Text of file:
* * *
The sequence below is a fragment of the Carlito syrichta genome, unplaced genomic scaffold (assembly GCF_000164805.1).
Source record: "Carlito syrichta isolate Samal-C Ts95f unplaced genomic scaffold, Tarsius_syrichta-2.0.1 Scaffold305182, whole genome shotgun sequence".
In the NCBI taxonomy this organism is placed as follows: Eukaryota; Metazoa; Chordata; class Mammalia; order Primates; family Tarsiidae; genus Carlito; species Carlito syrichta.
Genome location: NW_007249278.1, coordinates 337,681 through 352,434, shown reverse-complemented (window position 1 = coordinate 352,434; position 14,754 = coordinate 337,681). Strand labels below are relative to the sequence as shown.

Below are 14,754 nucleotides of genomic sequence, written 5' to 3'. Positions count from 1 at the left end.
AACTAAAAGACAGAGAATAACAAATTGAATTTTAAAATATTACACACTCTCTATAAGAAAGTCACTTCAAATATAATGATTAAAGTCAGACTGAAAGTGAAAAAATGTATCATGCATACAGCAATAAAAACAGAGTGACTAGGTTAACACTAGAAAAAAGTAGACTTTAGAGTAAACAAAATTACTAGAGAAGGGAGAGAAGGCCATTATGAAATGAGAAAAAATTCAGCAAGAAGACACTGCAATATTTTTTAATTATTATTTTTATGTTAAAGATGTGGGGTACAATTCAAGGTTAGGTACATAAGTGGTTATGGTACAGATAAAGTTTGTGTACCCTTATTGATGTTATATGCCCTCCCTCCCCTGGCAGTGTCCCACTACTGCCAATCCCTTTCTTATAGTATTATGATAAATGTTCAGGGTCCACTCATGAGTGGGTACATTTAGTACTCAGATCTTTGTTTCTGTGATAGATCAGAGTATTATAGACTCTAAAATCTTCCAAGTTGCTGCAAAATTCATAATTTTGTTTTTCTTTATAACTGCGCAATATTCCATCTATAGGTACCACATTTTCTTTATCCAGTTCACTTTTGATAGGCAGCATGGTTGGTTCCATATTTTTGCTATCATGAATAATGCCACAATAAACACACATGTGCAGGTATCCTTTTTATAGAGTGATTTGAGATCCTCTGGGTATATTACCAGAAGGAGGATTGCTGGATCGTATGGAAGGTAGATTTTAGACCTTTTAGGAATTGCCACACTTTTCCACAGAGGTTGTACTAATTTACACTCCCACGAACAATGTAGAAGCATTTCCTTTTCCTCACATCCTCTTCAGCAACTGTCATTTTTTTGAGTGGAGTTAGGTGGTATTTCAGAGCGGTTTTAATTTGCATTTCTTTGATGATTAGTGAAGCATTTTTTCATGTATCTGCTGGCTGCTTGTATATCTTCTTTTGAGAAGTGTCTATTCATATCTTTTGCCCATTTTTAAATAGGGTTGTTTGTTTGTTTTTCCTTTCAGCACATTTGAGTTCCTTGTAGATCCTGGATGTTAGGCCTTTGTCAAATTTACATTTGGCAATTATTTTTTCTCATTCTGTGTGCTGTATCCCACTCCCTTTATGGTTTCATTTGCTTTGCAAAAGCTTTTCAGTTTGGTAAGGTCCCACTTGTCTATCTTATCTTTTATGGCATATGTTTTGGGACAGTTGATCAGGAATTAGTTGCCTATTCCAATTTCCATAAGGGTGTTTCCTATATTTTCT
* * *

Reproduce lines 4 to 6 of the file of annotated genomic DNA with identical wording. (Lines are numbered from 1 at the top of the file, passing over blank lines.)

Genome location: NW_007249278.1, coordinates 337,681 through 352,434, shown reverse-complemented (window position 1 = coordinate 352,434; position 14,754 = coordinate 337,681). Strand labels below are relative to the sequence as shown.

Below are 14,754 nucleotides of genomic sequence, written 5' to 3'. Positions count from 1 at the left end.
AACTAAAAGACAGAGAATAACAAATTGAATTTTAAAATATTACACACTCTCTATAAGAAAGTCACTTCAAATATAATGATTAAAGTCAGACTGAAAGTGAAAAAATGTATCATGCATACAGCAATAAAAACAGAGTGACTAGGTTAACACTAGAAAAAAGTAGACTTTAGAGTAAACAAAATTACTAGAGAAGGGAGAGAAGGCCATTATGAAATGAGAAAAAATTCAGCAAGAAGACACTGCAATATTTTTTAATTATTATTTTTATGTTAAAGATGTGGGGTACAATTCAAGGTTAGGTACATAAGTGGTTATGGTACAGATAAAGTTTGTGTACCCTTATTGATGTTATATGCCCTCCCTCCCCTGGCAGTGTCCCACTACTGCCAATCCCTTTCTTATAGTATTATGATAAATGTTCAGGGTCCACTCATGAGTGGGTACATTTAGTACTCAGATCTTTGTTTCTGTGATAGATCAGAGTATTATAGACTCTAAAATCTTCCAAGTTGCTGCAAAATTCATAATTTTGTTTTTCTTTATAACTGCGCAATATTCCATCTATAGGTACCACATTTTCTTTATCCAGTTCACTTTTGATAGGCAGCATGGTTGGTTCCATATTTTTGCTATCATGAATAATGCCACAATAAACACACATGTGCAGGTATCCTTTTTATAGAGTGATTTGAGATCCTCTGGGTATATTACCAGAAGGAGGATTGCTGGATCGTATGGAAGGTAGATTTTAGACCTTTTAGGAATTGCCACACTTTTCCACAGAGGTTGTACTAATTTACACTCCCACGAACAATGTAGAAGCATTTCCTTTTCCTCACATCCTCTTCAGCAACTGTCATTTTTTTGAGTGGAGTTAGGTGGTATTTCAGAGCGGTTTTAATTTGCATTTCTTTGATGATTAGTGAAGCATTTTTTCATGTATCTGCTGGCTGCTTGTATATCTTCTTTTGAGAAGTGTCTATTCATATCTTTTGCCCATTTTTAAATAGGGTTGTTTGTTTGTTTTTCCTTTCAGCACATTTGAGTTCCTTGTAGATCCTGGATGTTAGGCCTTTGTCAAATTTACATTTGGCAATTATTTTTTCTCATTCTGTGTGCTGTATCCCACTCCCTTTATGGTTTCATTTGCTTTGCAAAAGCTTTTCAGTTTGGTAAGGTCCCACTTGTCTATCTTATCTTTTATGGCATATGTTTTGGGACAGTTGATCAGGAATTAGTTGCCTATTCCAATTTCCATAAGGGTGTTTCCTATATTTTCT